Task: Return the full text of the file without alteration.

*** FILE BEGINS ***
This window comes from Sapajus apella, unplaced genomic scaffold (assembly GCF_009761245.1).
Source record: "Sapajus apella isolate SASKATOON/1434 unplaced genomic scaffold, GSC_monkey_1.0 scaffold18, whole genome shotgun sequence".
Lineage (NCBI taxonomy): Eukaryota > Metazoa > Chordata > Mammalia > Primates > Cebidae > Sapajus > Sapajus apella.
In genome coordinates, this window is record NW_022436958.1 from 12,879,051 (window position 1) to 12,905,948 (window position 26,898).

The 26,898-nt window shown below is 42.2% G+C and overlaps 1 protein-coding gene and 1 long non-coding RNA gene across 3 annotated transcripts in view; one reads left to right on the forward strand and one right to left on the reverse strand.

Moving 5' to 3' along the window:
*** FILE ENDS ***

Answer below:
This window comes from Sapajus apella, unplaced genomic scaffold (assembly GCF_009761245.1).
Source record: "Sapajus apella isolate SASKATOON/1434 unplaced genomic scaffold, GSC_monkey_1.0 scaffold18, whole genome shotgun sequence".
Lineage (NCBI taxonomy): Eukaryota > Metazoa > Chordata > Mammalia > Primates > Cebidae > Sapajus > Sapajus apella.
In genome coordinates, this window is record NW_022436958.1 from 12,879,051 (window position 1) to 12,905,948 (window position 26,898).

The 26,898-nt window shown below is 42.2% G+C and overlaps 1 protein-coding gene and 1 long non-coding RNA gene across 3 annotated transcripts in view; one reads left to right on the forward strand and one right to left on the reverse strand.

Moving 5' to 3' along the window: